Egypt was listed among seven of the most vulnerable economies in the Middle East and North Africa (MENA) region, along with Tunisia, Iran, Lebanon, Jordan, Yemen and Libya, in the World Bank’s quarterly economic report on the region.
The recently published report stated that the ongoing tensions in the region have affected economic growth, public coffers, unemployment, and inflation rates.
“Short-term policy actions such as increasing public sector wages and subsidies, aimed at reducing social tensions, exacerbate the situation,” the report’s authors wrote.
In Egypt’s section in the report, World Bank economists wrote that the government’s two economic stimulus packages are seeking a short-term expansion of economy through increasing public investments and public sector wages.
Both stimulus packages aim to boost the economic growth rate to 3.5% by the end of the 2013/2014 fiscal year and reduce the budget deficit to 10% of GDP.
Despite these goals, the report said the real GDP growth rate is expected to remain weak in 2014 because of a low level of investment. Total investments dropped by 2%, reaching 14.2% of GDP in 2012/2013, which is a significant decline from 2010/2011 and 2011/2012 levels, when investments accounted for 16.4% and 17.1% of GDP.
Meanwhile, according to the report, foreign direct investment (FDI) has shown slight improvement. In the past three years, Egypt attracted a $9bn in FDI, recording $3bn in 2013 alone.
Pre-revolution, FDI inflows to Egypt were $9bn annually, according to the report.
With regard to unemployment rates, the World Bank reported that jobs have been affected by the slowing economic growth rate. Unemployment reached 13.4% of GDP in the third quarter of 2013, registering a 0.1% increase over the previous quarter.
“These figures include only registered workers and didn’t take into account the informal economy where unemployment is believed to be higher than the official rate,” the report said.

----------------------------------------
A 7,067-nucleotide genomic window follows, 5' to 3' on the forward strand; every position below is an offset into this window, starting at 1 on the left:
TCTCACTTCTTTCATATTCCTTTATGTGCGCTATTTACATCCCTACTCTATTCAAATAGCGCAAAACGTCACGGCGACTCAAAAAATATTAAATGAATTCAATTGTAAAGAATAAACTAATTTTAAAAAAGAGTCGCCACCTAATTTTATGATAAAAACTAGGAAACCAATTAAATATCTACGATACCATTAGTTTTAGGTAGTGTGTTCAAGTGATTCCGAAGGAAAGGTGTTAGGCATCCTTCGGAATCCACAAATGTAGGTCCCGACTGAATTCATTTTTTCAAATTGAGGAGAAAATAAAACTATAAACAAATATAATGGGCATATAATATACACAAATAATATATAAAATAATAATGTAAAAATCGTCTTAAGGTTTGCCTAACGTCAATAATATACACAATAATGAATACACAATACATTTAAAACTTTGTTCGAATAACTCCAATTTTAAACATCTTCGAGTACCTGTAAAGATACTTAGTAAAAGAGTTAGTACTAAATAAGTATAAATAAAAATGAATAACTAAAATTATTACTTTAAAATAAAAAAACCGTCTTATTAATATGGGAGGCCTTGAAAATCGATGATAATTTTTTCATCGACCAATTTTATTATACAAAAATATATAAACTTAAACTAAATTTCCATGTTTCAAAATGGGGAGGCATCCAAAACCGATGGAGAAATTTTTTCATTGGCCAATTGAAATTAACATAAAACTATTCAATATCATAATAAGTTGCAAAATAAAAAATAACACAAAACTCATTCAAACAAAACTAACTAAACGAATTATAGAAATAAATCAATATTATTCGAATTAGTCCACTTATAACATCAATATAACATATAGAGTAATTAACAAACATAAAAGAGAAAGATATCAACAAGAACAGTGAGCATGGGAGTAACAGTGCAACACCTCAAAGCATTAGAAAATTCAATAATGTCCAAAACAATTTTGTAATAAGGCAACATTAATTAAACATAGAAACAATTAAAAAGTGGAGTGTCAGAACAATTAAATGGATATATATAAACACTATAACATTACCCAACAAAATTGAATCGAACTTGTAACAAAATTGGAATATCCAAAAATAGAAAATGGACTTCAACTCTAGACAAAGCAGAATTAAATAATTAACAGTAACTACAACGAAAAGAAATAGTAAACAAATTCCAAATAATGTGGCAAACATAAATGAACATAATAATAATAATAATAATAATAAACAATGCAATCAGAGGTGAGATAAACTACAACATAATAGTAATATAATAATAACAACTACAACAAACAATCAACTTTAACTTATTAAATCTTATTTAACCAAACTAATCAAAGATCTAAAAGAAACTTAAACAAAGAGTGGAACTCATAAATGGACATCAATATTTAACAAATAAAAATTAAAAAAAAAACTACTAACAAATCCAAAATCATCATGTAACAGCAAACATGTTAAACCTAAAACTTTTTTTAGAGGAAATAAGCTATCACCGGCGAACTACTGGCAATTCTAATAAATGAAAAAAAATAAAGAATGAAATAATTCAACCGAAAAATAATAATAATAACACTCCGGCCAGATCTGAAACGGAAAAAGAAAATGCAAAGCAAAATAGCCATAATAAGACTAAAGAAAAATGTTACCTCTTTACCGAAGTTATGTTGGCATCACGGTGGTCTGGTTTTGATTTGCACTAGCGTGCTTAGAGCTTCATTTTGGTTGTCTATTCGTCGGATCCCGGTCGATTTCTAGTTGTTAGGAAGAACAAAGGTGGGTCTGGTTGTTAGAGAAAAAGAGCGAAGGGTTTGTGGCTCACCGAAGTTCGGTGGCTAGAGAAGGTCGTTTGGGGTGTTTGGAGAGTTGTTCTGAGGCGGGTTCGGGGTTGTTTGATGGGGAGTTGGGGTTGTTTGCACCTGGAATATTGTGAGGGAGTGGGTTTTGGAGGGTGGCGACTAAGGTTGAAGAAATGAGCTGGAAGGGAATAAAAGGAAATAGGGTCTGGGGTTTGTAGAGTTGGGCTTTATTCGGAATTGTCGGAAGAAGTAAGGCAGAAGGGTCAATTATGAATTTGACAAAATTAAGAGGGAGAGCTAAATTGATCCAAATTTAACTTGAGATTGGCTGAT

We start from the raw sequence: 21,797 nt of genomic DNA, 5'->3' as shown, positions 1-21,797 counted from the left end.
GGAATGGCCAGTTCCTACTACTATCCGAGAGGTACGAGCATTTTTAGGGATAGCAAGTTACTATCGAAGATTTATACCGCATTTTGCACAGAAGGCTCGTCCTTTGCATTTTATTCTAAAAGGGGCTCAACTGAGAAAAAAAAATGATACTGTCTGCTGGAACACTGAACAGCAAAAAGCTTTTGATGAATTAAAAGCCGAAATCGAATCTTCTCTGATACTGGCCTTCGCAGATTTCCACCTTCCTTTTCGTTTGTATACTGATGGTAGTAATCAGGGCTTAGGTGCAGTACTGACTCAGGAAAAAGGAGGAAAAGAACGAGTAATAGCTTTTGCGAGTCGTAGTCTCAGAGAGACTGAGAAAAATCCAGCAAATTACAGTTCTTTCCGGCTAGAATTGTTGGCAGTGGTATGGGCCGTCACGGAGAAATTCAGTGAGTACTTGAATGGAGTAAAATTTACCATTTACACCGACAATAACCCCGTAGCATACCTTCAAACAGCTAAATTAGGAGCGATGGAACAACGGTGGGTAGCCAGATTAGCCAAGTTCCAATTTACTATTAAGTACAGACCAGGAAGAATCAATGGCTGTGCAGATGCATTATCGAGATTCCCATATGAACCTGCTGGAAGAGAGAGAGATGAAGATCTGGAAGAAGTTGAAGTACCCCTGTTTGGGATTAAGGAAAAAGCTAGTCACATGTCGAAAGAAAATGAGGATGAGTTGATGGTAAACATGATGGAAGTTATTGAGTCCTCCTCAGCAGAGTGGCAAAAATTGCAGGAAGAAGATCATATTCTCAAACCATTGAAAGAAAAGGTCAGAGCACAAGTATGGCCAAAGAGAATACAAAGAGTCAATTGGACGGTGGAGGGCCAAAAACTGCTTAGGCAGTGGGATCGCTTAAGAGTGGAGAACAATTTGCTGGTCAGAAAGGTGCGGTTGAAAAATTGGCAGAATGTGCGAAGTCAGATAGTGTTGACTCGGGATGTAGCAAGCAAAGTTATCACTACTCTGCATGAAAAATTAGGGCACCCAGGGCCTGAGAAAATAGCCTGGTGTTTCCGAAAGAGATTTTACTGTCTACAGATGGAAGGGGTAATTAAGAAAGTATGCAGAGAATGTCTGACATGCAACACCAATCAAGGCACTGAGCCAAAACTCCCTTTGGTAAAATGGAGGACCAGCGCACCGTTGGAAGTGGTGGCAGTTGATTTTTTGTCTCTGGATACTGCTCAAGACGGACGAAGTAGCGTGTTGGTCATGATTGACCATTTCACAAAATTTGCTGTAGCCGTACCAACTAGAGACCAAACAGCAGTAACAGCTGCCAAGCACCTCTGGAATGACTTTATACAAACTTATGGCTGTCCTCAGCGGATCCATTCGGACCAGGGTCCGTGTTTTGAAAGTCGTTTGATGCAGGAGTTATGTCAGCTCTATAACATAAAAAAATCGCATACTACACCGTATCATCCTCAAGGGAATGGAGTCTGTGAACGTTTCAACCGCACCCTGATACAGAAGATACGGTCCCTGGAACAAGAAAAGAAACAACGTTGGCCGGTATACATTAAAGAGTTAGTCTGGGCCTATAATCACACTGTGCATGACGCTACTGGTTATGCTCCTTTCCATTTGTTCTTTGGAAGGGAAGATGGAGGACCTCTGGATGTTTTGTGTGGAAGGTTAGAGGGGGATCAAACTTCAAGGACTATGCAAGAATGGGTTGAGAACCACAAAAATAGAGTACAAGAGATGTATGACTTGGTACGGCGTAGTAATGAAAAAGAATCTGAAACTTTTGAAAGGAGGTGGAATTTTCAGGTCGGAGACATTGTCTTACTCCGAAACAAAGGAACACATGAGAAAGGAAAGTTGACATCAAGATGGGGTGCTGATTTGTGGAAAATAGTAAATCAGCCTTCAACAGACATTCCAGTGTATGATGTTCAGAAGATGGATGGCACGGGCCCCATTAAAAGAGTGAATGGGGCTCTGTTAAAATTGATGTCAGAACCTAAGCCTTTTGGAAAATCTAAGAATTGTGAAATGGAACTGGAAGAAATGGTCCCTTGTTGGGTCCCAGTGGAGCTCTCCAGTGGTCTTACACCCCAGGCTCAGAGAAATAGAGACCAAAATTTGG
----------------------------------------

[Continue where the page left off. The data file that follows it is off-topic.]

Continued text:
The World Bank concluded that the economy needs to grow by at least 6% in order to decrease unemployment rates by 2020.
“Egypt’s economic weakness in the main sectors have constrained job opportunities and caused a large portion of people to move to the informal sector with no access to social security benefits,” World Bank reported.
The number of people living below the poverty line increased to 26.3% of the population in 2012/2013 compared to 25.2% in 2010/2011.
The government’s expansionary fiscal policy and rising domestic debt over the last two years have left “little room” for private sector financing, according to the report. Food and fuel subsidies, occupying about 30% of government’s expenditures, are keeping the budget deficit increasing.
Egypt’s financial needs are still large despite $12bn in Gulf aid pledged after the ouster of former President Mohamed Morsi. In order to meet its import needs, the government has been using the international reserves and borrowing from public entities.
According to official data from the Central Agency for Public Mobilization and Statistics (CAPMAS), the domestic debt increased by 6% in the third quarter of 2013 and is estimated to reach 85% of GDP by the end of 2013/2014 fiscal year.
The World Bank forecasted that inflation rates will remain high at about 10.2% in the fiscal year 2013/2014 due to high food prices, lower production and expansionary policies. According to CAPMAS, annual inflation doubled from 4.7% in December 2012 to 11.7% in December 2013.